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Figure 6 shows the splitting ratio test of this self-polarization diversity PDM LR-PON scheme. The output power after the span extender is 7 dBm, and therefore the maximum received power in x-pol is about 4 dBm for the case of one subscriber. However, the power splitter always evenly split all signal bands. Thus, without considering per user data requirement, the maximum splitting ratio under the FEC threshold is 1:512 for x-pol scheme which is limited by 64-QAM performance in the inner band. As for the y-pol scheme, on the other hand, it needs additional optical circulator, inter-leaver, and mirrors in PDM de-multiplexing mechanism, the total power loss of these devices is about 5.8 dB. Therefore, the splitting ratio, which is about 4 times less than that of x-pol signals, is 1:128. However, the unbalanced power splitting can be evened by replacing the 3 dB optical coupler in RN with a 1:5 splitter. As we mentioned in the introduction, the future data requirement of each subscriber is about 1 Gb/s. In this experimental demonstration, due to the training symbols, 7% FEC overhead and 1/16 CP, the net data rate is about 105.9 Gb/s per polarization which corresponds to an effective dual polarization SE of 4.79 b/s/Hz. Under this circumstance, the proposed system can serve up to 105 subscribers in single-pol and 210 subscribers in PDM self-polarization diversity scheme. We then set the zero point of power margin at 128 splits, as shown in the upper axis in Fig. 6. There is almost no power margin for inner band in y-pol, while about 7.5 dB power margin remains in x-pol. Again, this unbalance power loss can be compensated by using unbalanced power splitter in RN. Consequently, even y-pol suffer more power loss in this demonstration, self-polarization diversity scheme can still double the number of subscribers from the single-pol OFDM system.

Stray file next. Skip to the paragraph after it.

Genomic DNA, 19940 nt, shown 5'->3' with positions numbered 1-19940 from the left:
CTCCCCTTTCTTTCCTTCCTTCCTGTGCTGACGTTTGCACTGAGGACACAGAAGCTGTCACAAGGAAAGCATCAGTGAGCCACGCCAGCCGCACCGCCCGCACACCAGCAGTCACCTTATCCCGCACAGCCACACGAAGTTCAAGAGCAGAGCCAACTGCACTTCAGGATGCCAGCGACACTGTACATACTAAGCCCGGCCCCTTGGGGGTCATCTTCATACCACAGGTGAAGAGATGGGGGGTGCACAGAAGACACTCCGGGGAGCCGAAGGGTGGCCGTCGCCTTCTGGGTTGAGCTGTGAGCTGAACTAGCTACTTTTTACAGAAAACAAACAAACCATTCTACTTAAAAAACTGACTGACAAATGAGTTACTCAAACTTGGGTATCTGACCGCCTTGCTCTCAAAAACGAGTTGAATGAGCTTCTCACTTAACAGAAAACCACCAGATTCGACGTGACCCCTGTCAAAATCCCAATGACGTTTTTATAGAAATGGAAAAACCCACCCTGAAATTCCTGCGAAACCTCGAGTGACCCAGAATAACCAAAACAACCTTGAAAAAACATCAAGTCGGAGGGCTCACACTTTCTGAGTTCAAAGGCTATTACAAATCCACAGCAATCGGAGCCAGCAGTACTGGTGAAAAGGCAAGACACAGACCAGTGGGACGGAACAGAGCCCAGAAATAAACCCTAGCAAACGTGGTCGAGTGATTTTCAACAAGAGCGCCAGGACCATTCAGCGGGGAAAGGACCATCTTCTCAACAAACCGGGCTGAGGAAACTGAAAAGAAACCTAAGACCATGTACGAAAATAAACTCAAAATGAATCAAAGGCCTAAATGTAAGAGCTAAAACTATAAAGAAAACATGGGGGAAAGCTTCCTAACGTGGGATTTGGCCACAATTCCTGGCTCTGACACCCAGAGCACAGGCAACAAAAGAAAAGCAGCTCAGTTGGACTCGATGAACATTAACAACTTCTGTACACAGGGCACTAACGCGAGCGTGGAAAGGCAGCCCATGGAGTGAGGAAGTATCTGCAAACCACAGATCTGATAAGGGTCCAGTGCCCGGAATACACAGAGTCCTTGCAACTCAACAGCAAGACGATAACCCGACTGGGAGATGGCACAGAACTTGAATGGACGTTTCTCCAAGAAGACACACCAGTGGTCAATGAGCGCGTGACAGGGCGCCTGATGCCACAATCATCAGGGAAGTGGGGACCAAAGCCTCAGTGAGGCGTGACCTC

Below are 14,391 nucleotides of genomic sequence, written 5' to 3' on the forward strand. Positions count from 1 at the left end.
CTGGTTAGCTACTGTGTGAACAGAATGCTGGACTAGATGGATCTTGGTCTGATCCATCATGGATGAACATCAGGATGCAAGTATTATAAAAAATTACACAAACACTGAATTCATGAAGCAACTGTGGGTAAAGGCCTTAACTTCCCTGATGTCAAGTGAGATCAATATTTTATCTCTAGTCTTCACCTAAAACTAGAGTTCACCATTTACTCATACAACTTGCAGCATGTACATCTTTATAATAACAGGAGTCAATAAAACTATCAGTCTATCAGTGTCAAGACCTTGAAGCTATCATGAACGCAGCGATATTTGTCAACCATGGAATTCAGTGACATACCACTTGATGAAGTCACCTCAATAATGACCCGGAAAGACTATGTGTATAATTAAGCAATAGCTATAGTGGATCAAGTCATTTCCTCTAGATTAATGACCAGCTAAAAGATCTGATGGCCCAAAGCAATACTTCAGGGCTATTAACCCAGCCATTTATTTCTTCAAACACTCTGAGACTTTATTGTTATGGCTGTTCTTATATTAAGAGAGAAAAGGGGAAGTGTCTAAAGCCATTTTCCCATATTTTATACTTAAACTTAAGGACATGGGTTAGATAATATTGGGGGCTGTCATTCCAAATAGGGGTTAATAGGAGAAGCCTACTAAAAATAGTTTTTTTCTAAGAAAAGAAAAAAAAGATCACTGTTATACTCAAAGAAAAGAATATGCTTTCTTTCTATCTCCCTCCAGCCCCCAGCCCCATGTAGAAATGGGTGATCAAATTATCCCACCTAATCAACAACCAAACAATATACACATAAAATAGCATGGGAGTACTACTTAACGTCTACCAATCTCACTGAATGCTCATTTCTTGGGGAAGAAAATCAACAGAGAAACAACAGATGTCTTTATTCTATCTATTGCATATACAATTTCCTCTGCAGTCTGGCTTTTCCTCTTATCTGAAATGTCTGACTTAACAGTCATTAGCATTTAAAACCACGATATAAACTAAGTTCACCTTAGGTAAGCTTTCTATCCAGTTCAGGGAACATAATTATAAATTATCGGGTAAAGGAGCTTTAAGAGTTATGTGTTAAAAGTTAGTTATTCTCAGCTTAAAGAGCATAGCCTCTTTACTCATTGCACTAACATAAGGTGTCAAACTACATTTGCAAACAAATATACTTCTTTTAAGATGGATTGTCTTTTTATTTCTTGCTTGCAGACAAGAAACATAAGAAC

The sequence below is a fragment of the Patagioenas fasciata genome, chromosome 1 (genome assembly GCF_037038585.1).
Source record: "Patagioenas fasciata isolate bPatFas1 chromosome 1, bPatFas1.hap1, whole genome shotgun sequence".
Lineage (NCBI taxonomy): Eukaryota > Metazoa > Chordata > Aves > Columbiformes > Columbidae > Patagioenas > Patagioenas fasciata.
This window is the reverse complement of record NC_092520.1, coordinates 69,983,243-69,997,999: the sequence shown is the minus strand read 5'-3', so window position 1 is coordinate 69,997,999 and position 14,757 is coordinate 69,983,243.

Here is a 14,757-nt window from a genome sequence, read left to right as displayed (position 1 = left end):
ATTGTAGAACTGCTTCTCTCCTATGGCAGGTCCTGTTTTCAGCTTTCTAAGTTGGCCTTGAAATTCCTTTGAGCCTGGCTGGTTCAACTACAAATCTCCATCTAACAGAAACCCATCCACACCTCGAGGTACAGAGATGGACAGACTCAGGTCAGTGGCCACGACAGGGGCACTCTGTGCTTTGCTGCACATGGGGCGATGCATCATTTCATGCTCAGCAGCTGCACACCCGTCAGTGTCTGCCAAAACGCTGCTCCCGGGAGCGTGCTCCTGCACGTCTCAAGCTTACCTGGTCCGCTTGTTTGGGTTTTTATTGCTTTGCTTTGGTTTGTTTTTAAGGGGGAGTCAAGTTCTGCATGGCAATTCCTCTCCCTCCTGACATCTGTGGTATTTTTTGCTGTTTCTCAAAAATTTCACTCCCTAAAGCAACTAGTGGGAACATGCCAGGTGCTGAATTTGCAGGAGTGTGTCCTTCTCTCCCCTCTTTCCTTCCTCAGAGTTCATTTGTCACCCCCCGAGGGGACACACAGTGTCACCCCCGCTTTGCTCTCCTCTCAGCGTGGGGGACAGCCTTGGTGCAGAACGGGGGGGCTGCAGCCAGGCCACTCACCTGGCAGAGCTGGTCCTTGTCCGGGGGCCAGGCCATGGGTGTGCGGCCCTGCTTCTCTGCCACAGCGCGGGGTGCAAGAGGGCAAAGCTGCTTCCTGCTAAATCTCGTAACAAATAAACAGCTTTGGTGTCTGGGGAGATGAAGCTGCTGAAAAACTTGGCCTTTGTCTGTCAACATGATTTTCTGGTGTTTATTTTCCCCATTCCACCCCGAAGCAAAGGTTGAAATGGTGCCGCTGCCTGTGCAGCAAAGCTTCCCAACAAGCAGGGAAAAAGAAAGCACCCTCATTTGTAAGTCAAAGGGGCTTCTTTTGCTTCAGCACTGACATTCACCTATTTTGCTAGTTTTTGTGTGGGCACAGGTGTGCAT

figure: Fig. 6

Fig. 6 The splitting ratio test.

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5. Conclusions